Forum for Science, Industry and Business

Sponsored by:     3M 
Search our Site:

 

Innovative technique gives vision researchers insight into how people recognize faces

17.03.2011
It is no surprise to scientists that the largest social network on the web is called Facebook. Identifying people by their face is fundamental to our social interactions, one of the primary reasons vision researchers are trying to find out how our brain processes facial identity.

In a study recently published in the Journal of Vision, scientists used an original approach — a method that “shakes” the brain gently and repeatedly by making an image appear and disappear at a constant rate — to evaluate its sensitivity to perceiving facial identity. The technique is called steady-state visual evoked potential (SSVEP).

"If we measure global human brain activity when one face is viewed, it cannot be differentiated from brain activity when another face is viewed,” said author Bruno Rossion, PhD, a researcher at the Institute of Psychology and Institute of Neuroscience, Université Catholique de Louvain, Belgium. “This is why we relied on a method in which brain activity is compared between repetition of the same face and the presentation of different faces in succession."

During the experiment, 12 participants were presented with a series of faces appearing at a frequency of 3.5 faces per second. The result showed the brain signal at that specific frequency only was much larger when a sequence of different faces was presented at that rate than when an identical face was repeated.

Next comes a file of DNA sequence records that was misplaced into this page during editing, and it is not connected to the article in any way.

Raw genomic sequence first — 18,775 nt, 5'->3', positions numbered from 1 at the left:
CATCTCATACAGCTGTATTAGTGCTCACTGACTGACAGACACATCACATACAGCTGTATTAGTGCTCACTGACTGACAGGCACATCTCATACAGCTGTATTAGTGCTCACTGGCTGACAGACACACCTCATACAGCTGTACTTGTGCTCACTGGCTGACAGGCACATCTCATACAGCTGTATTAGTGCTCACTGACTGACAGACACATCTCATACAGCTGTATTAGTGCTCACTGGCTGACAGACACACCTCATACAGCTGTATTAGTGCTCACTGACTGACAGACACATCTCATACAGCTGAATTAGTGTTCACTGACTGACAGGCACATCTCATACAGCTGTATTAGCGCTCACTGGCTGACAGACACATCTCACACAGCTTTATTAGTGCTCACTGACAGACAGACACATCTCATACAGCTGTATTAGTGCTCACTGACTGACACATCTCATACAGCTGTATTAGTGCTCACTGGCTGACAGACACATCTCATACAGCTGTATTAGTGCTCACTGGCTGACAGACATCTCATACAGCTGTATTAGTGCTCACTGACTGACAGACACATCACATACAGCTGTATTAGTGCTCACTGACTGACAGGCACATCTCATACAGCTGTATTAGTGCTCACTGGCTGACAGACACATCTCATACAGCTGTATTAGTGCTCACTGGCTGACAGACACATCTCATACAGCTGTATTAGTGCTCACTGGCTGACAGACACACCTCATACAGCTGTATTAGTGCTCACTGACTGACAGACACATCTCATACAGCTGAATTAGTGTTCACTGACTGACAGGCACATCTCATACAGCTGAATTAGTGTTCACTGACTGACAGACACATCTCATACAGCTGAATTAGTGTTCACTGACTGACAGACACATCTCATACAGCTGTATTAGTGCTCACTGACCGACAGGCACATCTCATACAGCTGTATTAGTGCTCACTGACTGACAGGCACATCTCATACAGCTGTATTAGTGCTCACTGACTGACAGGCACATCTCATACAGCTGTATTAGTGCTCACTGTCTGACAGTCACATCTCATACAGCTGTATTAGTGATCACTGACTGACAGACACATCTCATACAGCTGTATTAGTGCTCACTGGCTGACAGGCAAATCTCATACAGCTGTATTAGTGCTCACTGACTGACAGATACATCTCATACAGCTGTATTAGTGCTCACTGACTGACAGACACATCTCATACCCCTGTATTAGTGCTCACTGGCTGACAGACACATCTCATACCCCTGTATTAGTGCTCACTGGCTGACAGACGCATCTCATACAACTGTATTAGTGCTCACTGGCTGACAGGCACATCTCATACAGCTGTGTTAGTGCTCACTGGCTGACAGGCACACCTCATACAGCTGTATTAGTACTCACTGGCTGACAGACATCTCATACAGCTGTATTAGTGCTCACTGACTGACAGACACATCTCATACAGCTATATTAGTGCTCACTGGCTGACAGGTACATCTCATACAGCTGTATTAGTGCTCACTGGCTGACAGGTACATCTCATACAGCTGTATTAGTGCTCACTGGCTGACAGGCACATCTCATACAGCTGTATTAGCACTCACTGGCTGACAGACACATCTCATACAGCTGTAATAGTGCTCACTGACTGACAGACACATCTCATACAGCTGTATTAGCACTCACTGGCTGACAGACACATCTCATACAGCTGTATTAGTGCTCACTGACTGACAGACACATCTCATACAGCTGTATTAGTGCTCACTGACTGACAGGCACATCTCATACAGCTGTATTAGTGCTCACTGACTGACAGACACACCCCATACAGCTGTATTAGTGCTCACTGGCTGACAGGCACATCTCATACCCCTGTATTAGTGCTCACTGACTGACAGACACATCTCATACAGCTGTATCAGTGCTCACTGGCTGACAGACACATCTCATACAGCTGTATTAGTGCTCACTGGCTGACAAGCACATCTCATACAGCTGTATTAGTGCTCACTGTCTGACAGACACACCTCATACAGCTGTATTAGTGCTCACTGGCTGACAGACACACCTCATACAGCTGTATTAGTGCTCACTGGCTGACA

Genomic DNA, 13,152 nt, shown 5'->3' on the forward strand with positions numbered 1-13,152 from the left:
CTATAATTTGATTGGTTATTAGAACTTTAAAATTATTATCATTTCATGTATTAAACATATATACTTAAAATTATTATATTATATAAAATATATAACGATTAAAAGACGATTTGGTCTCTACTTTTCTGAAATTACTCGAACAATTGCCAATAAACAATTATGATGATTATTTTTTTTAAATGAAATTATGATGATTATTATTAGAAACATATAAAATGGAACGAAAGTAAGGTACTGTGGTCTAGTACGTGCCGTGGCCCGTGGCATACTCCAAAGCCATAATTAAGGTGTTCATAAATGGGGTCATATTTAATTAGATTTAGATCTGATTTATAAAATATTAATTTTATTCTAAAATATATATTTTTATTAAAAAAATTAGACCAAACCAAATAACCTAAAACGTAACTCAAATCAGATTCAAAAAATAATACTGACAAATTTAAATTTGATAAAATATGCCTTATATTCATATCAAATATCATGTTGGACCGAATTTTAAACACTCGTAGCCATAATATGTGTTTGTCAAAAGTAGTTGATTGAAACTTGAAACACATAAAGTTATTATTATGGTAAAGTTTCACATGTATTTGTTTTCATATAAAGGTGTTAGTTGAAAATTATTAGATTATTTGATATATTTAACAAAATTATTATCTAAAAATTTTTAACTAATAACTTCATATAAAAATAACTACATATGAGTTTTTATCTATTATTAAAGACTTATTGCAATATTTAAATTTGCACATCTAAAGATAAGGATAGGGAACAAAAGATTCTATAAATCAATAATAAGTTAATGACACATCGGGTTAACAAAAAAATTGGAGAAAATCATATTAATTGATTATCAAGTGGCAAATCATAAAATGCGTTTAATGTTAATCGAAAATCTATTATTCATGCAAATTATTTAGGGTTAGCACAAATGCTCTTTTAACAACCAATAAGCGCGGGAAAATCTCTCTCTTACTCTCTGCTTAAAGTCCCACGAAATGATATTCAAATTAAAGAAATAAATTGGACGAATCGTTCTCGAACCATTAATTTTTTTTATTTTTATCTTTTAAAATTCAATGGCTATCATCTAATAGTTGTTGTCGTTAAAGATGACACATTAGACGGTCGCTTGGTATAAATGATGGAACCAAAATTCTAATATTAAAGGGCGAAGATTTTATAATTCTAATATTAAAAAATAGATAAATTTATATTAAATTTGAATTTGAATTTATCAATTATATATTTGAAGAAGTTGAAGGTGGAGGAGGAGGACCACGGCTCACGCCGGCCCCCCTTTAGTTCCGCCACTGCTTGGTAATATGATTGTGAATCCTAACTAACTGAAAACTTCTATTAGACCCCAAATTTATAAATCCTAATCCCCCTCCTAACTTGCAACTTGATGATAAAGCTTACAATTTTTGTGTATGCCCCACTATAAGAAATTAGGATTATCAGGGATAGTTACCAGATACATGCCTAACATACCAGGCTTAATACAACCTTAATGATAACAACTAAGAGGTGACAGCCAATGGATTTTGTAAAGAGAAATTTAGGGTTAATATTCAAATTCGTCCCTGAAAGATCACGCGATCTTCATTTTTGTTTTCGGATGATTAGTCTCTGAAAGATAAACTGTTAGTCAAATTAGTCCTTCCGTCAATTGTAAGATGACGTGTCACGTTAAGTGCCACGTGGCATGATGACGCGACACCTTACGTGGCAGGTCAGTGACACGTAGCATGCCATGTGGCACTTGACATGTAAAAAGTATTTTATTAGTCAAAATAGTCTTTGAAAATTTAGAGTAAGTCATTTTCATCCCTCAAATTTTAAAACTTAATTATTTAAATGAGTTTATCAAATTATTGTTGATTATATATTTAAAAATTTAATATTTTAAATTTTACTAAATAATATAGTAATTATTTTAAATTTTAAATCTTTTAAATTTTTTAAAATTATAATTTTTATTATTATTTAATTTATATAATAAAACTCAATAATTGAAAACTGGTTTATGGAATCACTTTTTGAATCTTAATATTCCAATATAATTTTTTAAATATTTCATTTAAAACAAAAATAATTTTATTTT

The research team was positively surprised by the resulting large size of the difference between the two conditions, obtained only after one minute and a half of testing, and was equally astonished that the difference in conditions did not exist when the faces were inverted. The study also confirmed that the region for face perception lies primarily in the posterior part of the brain’s right hemisphere.

The ability to recognize a face is a common problem in cases of sudden onset of posterior brain damage, neurodegenerative disorders like Alzheimer disease and other forms of dementia and social disorders such as autism. Rossion points out that an advantage of using this highly sensitive SSVEP methods is that it can be used and compared objectively in different human populations — adults, infants, children, neurological patients, people with long-life face recognition impairments or autism - without requiring complex instructions and a long testing duration.